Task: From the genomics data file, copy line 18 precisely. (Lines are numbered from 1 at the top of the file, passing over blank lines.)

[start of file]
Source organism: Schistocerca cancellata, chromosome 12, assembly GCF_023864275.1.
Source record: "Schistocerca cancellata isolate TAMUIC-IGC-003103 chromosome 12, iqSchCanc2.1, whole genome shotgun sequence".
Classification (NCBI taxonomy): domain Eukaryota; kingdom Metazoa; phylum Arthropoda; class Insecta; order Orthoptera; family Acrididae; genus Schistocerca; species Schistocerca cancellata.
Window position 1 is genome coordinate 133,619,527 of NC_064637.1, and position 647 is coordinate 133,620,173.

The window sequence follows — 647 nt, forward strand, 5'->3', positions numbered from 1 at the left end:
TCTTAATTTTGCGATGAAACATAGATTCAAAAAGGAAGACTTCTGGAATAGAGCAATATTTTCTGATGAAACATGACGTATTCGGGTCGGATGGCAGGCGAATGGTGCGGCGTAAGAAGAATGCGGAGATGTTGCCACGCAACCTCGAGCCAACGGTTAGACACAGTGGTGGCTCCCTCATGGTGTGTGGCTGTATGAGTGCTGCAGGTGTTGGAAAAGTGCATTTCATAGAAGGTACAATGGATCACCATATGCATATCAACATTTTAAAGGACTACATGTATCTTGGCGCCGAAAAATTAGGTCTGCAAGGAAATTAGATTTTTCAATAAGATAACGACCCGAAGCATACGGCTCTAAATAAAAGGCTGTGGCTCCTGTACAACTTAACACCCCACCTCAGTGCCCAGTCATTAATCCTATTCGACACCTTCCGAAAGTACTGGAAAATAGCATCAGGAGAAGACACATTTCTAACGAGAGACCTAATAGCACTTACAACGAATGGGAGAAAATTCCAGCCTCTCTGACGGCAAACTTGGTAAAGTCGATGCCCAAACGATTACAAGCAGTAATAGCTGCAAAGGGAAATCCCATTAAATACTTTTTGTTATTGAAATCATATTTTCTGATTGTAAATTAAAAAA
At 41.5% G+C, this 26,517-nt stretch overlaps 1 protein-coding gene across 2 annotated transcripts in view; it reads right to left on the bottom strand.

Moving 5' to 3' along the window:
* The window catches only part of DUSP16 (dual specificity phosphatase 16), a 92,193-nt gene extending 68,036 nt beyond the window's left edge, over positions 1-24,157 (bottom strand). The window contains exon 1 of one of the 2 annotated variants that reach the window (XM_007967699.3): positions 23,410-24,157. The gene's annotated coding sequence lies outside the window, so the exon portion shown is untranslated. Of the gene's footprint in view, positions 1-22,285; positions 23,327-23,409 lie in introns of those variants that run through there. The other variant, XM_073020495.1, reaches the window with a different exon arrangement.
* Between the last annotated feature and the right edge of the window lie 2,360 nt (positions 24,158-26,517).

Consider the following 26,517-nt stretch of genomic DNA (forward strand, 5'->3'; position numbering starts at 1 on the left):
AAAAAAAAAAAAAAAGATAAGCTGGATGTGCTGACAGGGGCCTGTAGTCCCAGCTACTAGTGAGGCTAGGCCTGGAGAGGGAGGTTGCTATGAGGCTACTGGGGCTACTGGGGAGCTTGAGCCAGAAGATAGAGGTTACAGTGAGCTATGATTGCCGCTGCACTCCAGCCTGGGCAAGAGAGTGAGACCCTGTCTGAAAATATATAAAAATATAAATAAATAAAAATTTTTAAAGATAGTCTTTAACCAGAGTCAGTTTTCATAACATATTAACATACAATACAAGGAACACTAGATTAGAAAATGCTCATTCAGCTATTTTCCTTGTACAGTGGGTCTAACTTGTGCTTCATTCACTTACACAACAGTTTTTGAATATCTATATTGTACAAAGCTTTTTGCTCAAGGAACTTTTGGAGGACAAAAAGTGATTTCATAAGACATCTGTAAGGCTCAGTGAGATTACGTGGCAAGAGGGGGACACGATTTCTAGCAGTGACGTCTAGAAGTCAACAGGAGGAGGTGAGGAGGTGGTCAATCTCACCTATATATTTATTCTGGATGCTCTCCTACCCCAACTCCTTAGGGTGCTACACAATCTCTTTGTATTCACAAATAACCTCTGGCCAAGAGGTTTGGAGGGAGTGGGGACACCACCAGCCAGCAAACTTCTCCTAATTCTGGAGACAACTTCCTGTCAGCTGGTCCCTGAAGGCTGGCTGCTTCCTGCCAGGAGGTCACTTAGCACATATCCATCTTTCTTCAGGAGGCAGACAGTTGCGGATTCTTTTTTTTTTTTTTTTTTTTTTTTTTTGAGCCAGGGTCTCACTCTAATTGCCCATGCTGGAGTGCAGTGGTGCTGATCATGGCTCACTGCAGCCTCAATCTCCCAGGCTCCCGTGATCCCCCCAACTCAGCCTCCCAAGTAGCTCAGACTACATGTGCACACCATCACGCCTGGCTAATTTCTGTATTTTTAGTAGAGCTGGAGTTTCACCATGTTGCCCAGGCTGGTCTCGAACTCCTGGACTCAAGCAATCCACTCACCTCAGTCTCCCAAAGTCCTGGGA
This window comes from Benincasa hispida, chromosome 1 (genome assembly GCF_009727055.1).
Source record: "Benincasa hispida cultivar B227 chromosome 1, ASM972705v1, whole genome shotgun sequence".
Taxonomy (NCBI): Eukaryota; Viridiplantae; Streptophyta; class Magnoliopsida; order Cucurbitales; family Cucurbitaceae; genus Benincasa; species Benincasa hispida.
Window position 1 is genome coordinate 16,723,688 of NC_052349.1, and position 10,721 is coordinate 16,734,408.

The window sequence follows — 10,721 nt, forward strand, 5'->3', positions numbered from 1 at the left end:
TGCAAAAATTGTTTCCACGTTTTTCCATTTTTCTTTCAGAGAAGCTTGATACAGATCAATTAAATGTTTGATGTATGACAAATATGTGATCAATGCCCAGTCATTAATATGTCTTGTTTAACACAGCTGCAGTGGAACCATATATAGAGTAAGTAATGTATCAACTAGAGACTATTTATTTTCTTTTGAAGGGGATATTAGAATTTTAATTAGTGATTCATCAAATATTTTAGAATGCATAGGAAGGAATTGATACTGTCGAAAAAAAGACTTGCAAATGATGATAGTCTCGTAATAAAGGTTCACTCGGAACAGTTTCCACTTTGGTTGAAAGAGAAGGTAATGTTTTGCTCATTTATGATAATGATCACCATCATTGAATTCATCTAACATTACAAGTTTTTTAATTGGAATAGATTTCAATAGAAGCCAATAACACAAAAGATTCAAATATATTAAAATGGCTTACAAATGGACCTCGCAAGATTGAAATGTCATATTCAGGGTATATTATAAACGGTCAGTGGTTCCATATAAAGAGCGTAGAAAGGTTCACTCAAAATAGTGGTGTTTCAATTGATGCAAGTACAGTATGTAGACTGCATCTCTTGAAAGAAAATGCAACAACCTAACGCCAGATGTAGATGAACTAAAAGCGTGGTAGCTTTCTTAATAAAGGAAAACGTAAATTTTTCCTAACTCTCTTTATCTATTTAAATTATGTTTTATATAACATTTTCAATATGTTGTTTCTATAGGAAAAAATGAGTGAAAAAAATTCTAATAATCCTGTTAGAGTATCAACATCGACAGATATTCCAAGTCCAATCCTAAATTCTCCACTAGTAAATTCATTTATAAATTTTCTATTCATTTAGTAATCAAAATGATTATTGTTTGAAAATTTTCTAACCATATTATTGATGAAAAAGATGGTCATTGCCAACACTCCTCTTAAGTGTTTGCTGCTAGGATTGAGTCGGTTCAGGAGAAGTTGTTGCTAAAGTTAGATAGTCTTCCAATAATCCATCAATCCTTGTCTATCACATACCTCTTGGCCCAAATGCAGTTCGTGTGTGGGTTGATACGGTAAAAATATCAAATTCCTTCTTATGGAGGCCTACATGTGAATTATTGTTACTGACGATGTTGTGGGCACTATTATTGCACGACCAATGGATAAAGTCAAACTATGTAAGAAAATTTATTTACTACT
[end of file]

TGCAAAAATTGTTTCCACGTTTTTCCATTTTTCTTTCAGAGAAGCTTGATACAGATCAATTAAATGTTTGATGTATGACAAATATGTGATCAATGCCCAGTCATTAATATGTCTTGTTTAACACAGCTGCAGTGGAACCATATATAGAGTAAGTAATGTATCAACTAGAGACTATTTATTTTCTTTTGAAGGGGATATTAGAATTTTAATTAGTGATTCATCAAATATTTTAGAATGCATAGGAAGGAATTGATACTGTCGAAAAAAAGACTTGCAAATGATGATAGTCTCGTAATAAAGGTTCACTCGGAACAGTTTCCACTTTGGTTGAAAGAGAAGGTAATGTTTTGCTCATTTATGATAATGATCACCATCATTGAATTCATCTAACATTACAAGTTTTTTAATTGGAATAGATTTCAATAGAAGCCAATAACACAAAAGATTCAAATATATTAAAATGGCTTACAAATGGACCTCGCAAGATTGAAATGTCATATTCAGGGTATATTATAAACGGTCAGTGGTTCCATATAAAGAGCGTAGAAAGGTTCACTCAAAATAGTGGTGTTTCAATTGATGCAAGTACAGTATGTAGACTGCATCTCTTGAAAGAAAATGCAACAACCTAACGCCAGATGTAGATGAACTAAAAGCGTGGTAGCTTTCTTAATAAAGGAAAACGTAAATTTTTCCTAACTCTCTTTATCTATTTAAATTATGTTTTATATAACATTTTCAATATGTTGTTTCTATAGGAAAAAATGAGTGAAAAAAATTCTAATAATCCTGTTAGAGTATCAACATCGACAGATATTCCAAGTCCAATCCTAAATTCTCCACTAGTAAATTCATTTATAAATTTTCTATTCATTTAGTAATCAAAATGATTATTGTTTGAAAATTTTCTAACCATATTATTGATGAAAAAGATGGTCATTGCCAACACTCCTCTTAAGTGTTTGCTGCTAGGATTGAGTCGGTTCAGGAGAAGTTGTTGCTAAAGTTAGATAGTCTTCCAATAATCCATCAATCCTTGTCTATCACATACCTCTTGGCCCAAATGCAGTTCGTGTGTGGGTTGATACGGTAAAAATATCAAATTCCTTCTTATGGAGGCCTACATGTGAATTATTGTTACTGACGATGTTGTGGGCACTATTATTGCACGACCAATGGATAAAGTCAAACTATGTAAGAAAATTTATTTACTACT